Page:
In some special cases, parallel termination and series termination can be used together on the same interconnect, but this is not common. This is more often found in specialty logic, where the output signal level may need to be intentionally shifted down to a lower voltage, but not necessarily with a perfectly matched series resistor. Another instance is where a designer attempts to suppress ground bounce by placing a series resistor for damping, but the reflection off the load is still suppressed with parallel termination.
Thevenin termination, pull-up termination, and AC termination are all types of parallel terminations applied at the input pin of a receiving component. They essentially perform the same function as simple parallel termination with a resistor, but with some additional consequences.
Among these three types of terminations, Thevenin and pull-up are used more often. You are more likely to see these implemented on the semiconductor die rather than with discretes. If used with discretes, it is probably a specialty logic case. All three terminations can be found in differential interfaces as part of split termination.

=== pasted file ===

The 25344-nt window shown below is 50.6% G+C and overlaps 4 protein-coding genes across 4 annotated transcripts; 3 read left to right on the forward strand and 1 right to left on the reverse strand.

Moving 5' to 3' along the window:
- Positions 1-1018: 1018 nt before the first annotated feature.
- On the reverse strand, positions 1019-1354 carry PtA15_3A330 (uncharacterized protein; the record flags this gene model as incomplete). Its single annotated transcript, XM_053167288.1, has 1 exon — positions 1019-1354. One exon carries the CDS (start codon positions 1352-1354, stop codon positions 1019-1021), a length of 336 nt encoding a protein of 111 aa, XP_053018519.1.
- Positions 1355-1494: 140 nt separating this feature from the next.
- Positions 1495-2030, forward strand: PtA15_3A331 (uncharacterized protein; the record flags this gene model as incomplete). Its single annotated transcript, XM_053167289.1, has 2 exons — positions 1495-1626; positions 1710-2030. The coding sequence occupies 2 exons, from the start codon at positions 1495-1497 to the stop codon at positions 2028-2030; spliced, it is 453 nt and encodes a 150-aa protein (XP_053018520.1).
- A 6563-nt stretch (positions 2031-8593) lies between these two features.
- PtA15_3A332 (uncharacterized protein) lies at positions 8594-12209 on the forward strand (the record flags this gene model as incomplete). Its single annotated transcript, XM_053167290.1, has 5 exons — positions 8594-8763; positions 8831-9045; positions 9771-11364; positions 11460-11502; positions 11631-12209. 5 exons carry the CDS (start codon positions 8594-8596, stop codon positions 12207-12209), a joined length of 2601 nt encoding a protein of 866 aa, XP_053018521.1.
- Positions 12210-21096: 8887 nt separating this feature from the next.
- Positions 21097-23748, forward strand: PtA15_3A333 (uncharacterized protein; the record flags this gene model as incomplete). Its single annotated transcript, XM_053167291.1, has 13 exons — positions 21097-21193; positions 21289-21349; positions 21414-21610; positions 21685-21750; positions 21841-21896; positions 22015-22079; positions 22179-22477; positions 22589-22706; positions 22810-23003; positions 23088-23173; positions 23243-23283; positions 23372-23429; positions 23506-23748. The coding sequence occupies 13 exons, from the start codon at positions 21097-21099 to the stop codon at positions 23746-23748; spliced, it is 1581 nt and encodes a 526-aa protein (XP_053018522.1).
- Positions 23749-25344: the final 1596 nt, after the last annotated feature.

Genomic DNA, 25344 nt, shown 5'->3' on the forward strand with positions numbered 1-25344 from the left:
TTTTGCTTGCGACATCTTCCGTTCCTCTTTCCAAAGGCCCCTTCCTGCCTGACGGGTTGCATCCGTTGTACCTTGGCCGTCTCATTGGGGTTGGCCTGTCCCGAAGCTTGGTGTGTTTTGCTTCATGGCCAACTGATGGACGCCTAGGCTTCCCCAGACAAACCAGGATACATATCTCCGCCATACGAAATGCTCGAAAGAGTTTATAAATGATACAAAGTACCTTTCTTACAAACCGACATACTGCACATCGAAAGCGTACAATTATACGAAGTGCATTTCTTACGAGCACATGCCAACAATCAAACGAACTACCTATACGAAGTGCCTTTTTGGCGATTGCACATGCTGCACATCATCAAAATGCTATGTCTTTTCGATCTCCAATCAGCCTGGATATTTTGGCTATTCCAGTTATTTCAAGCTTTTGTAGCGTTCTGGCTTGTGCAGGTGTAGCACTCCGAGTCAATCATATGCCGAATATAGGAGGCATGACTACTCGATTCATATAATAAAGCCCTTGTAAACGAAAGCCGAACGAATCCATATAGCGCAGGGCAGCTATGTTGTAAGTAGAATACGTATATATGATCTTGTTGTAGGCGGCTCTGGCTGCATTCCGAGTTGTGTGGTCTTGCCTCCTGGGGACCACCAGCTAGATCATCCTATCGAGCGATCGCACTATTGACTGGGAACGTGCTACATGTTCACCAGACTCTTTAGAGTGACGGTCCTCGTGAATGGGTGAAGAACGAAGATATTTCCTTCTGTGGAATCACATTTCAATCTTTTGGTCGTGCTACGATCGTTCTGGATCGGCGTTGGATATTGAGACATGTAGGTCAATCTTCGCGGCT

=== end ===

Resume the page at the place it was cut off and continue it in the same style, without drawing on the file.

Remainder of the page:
The use of RF termination essentially involves the placement of filters at the output of a driver or at the input of a receiver/load such that the output impedance from a source hits a target impedance. RF impedance matching circuits should ideally have zero resistance, meaning they should only use reactive components. The reason is that we would prefer to not lose any power as a signal interacts with the impedance matching network.
Resistors are broadband terminating components, therefore we want to use them with broadband signals like digital signals. Reactive impedance matching networks produce impedance matching only within a certain bandwidth:
Another method that does not involve the use of discretes is the use of transmission line sections. These sections only apply impedance matching in very high-Q bandwidths and are best used with harmonic signals. To see why these points are important, read the links below.
Above a few GHz, termination with discrete components will not function as designed due to the presence of parasitics. This is why components operating at many GHz tend to place impedance matching elements directly on the semiconductor die so that output pins will match directly to 50 Ohms. Up to a few GHz, the placement and values used in discrete components needs to be simulated and measured.
No matter what type of impedance matching or termination method you need to design, you can create circuits and design PCBs with the industry’s best electronics design features in Altium Designer®. To implement collaboration in today’s cross-disciplinary environment, innovative companies are using the Altium 365™ platform to easily share design data and put projects into manufacturing.
We have only scratched the surface of what’s possible with Altium Designer on Altium 365. Start your free trial of Altium Designer + Altium 365 today.